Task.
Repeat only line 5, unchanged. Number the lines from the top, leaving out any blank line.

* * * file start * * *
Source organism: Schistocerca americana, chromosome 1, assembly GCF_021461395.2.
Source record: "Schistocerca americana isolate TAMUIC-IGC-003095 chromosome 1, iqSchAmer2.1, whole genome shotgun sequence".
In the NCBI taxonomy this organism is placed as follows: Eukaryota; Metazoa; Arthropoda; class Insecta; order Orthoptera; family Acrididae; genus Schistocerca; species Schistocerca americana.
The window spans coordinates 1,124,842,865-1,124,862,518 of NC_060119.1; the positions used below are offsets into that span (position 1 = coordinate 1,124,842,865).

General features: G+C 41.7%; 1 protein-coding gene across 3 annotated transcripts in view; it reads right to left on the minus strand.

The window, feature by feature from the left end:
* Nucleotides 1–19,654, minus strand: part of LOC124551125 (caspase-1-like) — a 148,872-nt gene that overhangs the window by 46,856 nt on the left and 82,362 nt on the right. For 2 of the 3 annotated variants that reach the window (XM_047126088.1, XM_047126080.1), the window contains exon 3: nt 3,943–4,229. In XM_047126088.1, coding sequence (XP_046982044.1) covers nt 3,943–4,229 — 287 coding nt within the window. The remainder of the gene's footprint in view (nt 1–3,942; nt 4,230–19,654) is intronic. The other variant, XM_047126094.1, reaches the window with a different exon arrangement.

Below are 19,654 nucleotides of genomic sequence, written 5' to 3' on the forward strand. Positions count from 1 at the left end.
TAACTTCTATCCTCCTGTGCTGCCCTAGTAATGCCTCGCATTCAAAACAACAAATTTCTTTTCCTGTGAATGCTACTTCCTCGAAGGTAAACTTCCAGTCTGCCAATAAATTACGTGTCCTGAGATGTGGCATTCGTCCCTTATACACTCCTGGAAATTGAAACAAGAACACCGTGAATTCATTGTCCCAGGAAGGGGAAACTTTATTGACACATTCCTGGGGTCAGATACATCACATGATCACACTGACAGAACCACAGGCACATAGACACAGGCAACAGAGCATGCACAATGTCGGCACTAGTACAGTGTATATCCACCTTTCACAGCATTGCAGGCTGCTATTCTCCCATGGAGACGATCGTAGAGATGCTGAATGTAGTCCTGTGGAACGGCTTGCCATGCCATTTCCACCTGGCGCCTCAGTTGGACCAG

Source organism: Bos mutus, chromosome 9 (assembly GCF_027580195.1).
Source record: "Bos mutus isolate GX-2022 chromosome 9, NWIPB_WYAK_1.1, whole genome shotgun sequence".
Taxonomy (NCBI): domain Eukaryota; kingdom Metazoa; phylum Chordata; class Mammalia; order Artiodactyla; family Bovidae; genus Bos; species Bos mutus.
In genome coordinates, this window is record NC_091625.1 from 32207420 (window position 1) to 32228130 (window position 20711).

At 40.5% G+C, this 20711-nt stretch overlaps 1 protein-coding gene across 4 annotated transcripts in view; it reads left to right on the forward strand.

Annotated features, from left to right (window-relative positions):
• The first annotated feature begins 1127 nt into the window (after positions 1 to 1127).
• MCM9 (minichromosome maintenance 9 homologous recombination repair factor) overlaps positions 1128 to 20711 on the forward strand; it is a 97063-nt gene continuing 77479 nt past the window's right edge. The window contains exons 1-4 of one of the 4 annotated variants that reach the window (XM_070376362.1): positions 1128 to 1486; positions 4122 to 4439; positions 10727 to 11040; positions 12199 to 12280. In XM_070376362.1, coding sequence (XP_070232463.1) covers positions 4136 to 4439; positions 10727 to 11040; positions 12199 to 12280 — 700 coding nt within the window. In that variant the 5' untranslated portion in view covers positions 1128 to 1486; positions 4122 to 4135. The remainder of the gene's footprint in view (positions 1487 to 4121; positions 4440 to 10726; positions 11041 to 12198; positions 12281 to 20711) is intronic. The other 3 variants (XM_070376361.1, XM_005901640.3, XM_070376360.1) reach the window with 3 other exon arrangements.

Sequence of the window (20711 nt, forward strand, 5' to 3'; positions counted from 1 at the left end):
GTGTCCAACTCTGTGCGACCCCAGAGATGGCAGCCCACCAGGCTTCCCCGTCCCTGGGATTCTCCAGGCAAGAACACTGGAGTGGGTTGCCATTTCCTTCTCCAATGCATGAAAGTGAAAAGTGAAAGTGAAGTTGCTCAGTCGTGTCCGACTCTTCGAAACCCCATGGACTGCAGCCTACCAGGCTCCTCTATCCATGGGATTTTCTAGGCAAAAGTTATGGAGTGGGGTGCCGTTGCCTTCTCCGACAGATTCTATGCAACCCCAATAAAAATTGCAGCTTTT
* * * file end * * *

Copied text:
General features: G+C 41.7%; 1 protein-coding gene across 3 annotated transcripts in view; it reads right to left on the minus strand.